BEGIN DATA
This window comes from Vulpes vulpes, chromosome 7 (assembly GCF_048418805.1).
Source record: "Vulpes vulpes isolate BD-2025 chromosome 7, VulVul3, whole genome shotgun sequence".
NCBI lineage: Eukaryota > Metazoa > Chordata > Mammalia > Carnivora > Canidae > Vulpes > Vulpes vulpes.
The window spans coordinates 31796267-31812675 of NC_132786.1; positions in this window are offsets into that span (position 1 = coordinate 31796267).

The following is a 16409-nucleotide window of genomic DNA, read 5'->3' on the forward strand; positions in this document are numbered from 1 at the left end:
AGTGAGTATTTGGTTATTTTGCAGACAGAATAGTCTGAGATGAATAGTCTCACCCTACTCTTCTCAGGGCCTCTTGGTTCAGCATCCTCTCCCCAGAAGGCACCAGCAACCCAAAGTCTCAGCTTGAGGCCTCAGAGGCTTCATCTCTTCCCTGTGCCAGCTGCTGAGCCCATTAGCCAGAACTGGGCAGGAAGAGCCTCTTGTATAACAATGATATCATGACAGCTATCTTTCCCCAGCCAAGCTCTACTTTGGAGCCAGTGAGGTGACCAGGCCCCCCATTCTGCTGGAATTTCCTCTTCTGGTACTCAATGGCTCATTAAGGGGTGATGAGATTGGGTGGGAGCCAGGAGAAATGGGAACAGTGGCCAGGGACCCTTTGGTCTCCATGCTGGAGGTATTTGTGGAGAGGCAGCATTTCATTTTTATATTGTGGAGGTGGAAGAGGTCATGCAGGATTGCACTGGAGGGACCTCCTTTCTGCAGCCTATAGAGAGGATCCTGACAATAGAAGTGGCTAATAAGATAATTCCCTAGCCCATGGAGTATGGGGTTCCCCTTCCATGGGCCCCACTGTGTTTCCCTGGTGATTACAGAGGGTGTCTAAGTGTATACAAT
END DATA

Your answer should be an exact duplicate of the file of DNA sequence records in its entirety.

This window comes from Vulpes vulpes, chromosome 7 (assembly GCF_048418805.1).
Source record: "Vulpes vulpes isolate BD-2025 chromosome 7, VulVul3, whole genome shotgun sequence".
NCBI lineage: Eukaryota > Metazoa > Chordata > Mammalia > Carnivora > Canidae > Vulpes > Vulpes vulpes.
The window spans coordinates 31796267-31812675 of NC_132786.1; positions in this window are offsets into that span (position 1 = coordinate 31796267).

The following is a 16409-nucleotide window of genomic DNA, read 5'->3' on the forward strand; positions in this document are numbered from 1 at the left end:
AGTGAGTATTTGGTTATTTTGCAGACAGAATAGTCTGAGATGAATAGTCTCACCCTACTCTTCTCAGGGCCTCTTGGTTCAGCATCCTCTCCCCAGAAGGCACCAGCAACCCAAAGTCTCAGCTTGAGGCCTCAGAGGCTTCATCTCTTCCCTGTGCCAGCTGCTGAGCCCATTAGCCAGAACTGGGCAGGAAGAGCCTCTTGTATAACAATGATATCATGACAGCTATCTTTCCCCAGCCAAGCTCTACTTTGGAGCCAGTGAGGTGACCAGGCCCCCCATTCTGCTGGAATTTCCTCTTCTGGTACTCAATGGCTCATTAAGGGGTGATGAGATTGGGTGGGAGCCAGGAGAAATGGGAACAGTGGCCAGGGACCCTTTGGTCTCCATGCTGGAGGTATTTGTGGAGAGGCAGCATTTCATTTTTATATTGTGGAGGTGGAAGAGGTCATGCAGGATTGCACTGGAGGGACCTCCTTTCTGCAGCCTATAGAGAGGATCCTGACAATAGAAGTGGCTAATAAGATAATTCCCTAGCCCATGGAGTATGGGGTTCCCCTTCCATGGGCCCCACTGTGTTTCCCTGGTGATTACAGAGGGTGTCTAAGTGTATACAAT